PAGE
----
Discover the unexpected
Step into the Royal Cornwall Museum and prepare yourself for discovery. With a brand new layout in the Main Gallery and an easy-to-follow route from pre-historic Cornish finds and stories through to the modern day, there’s never been a better place or time to learn about Cornish heritage.
2018 marks the 200th anniversary of the Royal Institution of Cornwall and Collections and Exhibitions Manager Dr Jayne Wackett couldn’t be more excited about all that’s on offer for visitors of every age. Previously a lecturer in medieval history at the University of Kent, she arrived at the museum just over a year ago and immediately set about creating an interactive experience that’s designed to engage and enthrall.
The re-design makes the most of the architecture and creates a feeling of light and space. Across the floor is a large 1818 map of Cornwall – the first to be developed through trigonometry and therefore the product of both scientific and artistic talent. It’s part of the vinyl flooring so walk on it whilst studying the impressive detail.
The Trewinnard Coach remains a captivating centerpiece. Built in the 1750s, it drew crowds when it first appeared and continues to be a focal point of interest. Jayne has removed the barriers that once surrounded it and, instead, created life-size Georgian characters from across the social spectrum to reflect the different onlookers who would once have gawped at its magnificence.
“I’m hoping children will make up stories about them,” she said. “They represent people both rich and poor from the time that the coach first rode through Cornish streets. It must have been quite a spectacle for everyone watching, whatever their personal lives and background.”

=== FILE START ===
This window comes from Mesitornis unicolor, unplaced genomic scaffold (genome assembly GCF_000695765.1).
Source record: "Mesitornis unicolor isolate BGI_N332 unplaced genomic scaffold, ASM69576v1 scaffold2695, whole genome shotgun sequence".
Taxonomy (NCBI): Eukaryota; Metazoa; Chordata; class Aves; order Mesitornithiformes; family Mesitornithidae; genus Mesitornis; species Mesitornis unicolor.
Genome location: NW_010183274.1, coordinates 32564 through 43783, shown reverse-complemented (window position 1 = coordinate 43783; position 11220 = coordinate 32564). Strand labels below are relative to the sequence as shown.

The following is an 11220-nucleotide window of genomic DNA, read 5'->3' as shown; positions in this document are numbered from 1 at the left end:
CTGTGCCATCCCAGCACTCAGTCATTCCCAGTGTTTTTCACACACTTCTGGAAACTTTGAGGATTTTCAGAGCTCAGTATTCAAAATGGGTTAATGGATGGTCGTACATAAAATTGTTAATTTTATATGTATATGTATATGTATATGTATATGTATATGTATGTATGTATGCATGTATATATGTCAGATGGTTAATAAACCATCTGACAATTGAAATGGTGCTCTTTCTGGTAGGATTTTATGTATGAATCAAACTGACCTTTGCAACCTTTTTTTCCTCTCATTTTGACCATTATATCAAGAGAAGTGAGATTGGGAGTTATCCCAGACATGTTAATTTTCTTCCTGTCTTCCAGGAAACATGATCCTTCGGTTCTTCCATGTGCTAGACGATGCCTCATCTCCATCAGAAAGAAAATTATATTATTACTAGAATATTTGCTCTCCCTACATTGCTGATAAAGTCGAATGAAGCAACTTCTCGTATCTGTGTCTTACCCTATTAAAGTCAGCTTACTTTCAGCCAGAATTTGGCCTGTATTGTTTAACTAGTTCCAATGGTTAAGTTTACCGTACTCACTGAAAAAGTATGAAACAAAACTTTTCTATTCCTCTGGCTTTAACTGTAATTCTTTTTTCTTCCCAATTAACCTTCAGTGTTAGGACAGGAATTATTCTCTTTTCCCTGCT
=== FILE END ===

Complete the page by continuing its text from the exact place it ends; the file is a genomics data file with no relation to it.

With the aim of inspiring imagination and exciting curiosity, there are a few objects on display that can be handled. Some of these are specially-made replicas and some – including a cannon ball – are real. There are timelines and information about the men and women whose discoveries have advanced scientific progress and touch screen technology means there is plenty of opportunity to find out more in an instant.
Climb the museum’s impressive staircase and find more treasures. There’s a ‘secret life of objects’ store where you can see the difference conservation work makes and try your hand at putting a skeleton together; a gallery that is themed around Cornwall’s strong sense of place; a new cabinet that showcases an 1818 copy of the West Briton and its report of the RIC’s launch; a Poldark’s Cornwall exhibition that will, in the spring, be replaced by local children’s art work and another large gallery dedicated to worldwide wonders.
“Cornwall has made its global mark in many different ways but, thanks to collectors, the world has also come to Cornwall in the last two centuries,” said Jayne. “Before the age of TV and the internet, their adventures meant Cornish people were able to find out about other cultures. Even today, when most of us can tap on a screen to source photos and videos, it’s still a thrill to gaze at exhibits like the actual leg of an extinct giant bird called the moa, marvel at the intricate beauty of an eastern wedding garment and look closely at Lord Byron’s sword. One wall is also covered floor to ceiling with significant works of art in the salon style much used two centuries ago.”
It’s not an exaggeration to say that wandering around the Royal Cornwall Museum is as surprising as it is instructive. From the flint arrowheads of early hominids and Iron Age spindles to Richard Lander’s medicine chest, fine art, dinosaur remains, Bronze Age gold lunula and a mummy, it’s an Aladdin’s Cave of wonder and magical revelation.
Visit and be inspired.